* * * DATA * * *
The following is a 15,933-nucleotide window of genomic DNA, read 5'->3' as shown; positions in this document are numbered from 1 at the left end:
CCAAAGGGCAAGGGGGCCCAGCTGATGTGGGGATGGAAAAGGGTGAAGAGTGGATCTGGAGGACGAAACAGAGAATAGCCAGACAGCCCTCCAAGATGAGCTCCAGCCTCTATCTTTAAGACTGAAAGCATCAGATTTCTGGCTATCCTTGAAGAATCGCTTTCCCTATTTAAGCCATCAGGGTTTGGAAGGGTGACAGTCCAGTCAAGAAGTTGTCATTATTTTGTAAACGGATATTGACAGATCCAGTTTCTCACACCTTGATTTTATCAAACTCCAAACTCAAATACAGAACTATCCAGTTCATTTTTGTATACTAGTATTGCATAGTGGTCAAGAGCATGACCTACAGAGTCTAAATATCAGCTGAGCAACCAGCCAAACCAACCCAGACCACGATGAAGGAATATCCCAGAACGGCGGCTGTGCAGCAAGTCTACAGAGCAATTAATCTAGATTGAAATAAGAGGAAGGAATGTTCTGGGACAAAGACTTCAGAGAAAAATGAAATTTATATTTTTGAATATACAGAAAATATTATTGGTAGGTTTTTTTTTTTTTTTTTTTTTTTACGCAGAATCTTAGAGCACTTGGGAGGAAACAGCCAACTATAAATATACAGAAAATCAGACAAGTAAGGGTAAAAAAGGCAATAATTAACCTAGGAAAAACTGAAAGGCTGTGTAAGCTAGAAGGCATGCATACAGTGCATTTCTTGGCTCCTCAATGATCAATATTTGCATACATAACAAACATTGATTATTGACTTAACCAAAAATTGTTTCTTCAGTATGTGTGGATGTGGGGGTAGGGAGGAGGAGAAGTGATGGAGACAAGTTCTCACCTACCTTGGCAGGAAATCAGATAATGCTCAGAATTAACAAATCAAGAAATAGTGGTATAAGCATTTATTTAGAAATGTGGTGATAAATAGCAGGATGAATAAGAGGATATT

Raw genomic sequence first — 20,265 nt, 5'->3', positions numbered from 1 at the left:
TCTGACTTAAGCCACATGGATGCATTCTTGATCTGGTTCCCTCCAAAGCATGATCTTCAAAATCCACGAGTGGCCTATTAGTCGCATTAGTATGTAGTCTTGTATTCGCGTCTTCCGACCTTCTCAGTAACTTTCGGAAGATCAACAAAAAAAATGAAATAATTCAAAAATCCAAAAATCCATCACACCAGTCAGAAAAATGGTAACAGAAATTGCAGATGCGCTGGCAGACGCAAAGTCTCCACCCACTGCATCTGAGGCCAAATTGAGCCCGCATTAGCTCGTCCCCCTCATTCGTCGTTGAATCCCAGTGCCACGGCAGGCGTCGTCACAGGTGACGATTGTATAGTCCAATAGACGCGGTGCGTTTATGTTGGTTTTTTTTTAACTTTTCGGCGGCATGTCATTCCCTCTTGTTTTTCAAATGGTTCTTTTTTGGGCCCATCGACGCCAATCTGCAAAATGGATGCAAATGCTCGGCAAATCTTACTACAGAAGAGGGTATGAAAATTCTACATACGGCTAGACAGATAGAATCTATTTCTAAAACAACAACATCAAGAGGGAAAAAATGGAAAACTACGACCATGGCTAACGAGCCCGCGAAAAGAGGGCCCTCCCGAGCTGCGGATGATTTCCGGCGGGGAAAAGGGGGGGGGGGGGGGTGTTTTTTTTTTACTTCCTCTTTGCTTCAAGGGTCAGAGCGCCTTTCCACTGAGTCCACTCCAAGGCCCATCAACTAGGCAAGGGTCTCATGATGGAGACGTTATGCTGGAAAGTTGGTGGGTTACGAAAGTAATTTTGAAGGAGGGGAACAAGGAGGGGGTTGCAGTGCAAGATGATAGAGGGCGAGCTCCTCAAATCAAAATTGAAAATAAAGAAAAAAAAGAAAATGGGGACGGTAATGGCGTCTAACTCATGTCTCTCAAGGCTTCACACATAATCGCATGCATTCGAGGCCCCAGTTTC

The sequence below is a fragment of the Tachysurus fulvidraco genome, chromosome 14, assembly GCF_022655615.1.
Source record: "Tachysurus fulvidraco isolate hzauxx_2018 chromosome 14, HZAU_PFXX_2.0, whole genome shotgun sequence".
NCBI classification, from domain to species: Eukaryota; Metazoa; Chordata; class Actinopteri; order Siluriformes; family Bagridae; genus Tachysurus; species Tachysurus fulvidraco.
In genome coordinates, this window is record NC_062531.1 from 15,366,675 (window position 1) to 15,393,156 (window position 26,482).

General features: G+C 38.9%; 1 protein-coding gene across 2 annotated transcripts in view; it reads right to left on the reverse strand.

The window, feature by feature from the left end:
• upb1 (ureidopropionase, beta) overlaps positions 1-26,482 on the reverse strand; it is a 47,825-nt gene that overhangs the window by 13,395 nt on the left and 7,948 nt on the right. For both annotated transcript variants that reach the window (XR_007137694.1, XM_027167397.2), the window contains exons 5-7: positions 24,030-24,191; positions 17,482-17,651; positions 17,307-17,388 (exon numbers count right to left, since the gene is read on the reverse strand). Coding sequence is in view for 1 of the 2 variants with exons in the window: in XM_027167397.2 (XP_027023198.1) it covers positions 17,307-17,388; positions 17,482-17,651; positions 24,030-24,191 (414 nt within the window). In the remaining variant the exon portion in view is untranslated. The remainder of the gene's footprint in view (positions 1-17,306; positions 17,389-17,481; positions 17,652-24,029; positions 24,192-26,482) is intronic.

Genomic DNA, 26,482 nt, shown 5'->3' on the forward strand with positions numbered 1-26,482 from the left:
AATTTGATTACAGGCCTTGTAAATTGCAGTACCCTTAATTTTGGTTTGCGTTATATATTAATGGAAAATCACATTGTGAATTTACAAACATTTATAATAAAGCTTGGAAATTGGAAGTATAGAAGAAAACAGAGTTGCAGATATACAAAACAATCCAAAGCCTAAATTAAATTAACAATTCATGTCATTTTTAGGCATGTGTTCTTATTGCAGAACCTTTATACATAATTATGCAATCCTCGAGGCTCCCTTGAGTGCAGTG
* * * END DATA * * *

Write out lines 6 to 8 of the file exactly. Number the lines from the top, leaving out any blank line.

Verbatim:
Source record: "Tachysurus fulvidraco isolate hzauxx_2018 chromosome 14, HZAU_PFXX_2.0, whole genome shotgun sequence".
NCBI classification, from domain to species: Eukaryota; Metazoa; Chordata; class Actinopteri; order Siluriformes; family Bagridae; genus Tachysurus; species Tachysurus fulvidraco.
In genome coordinates, this window is record NC_062531.1 from 15,366,675 (window position 1) to 15,393,156 (window position 26,482).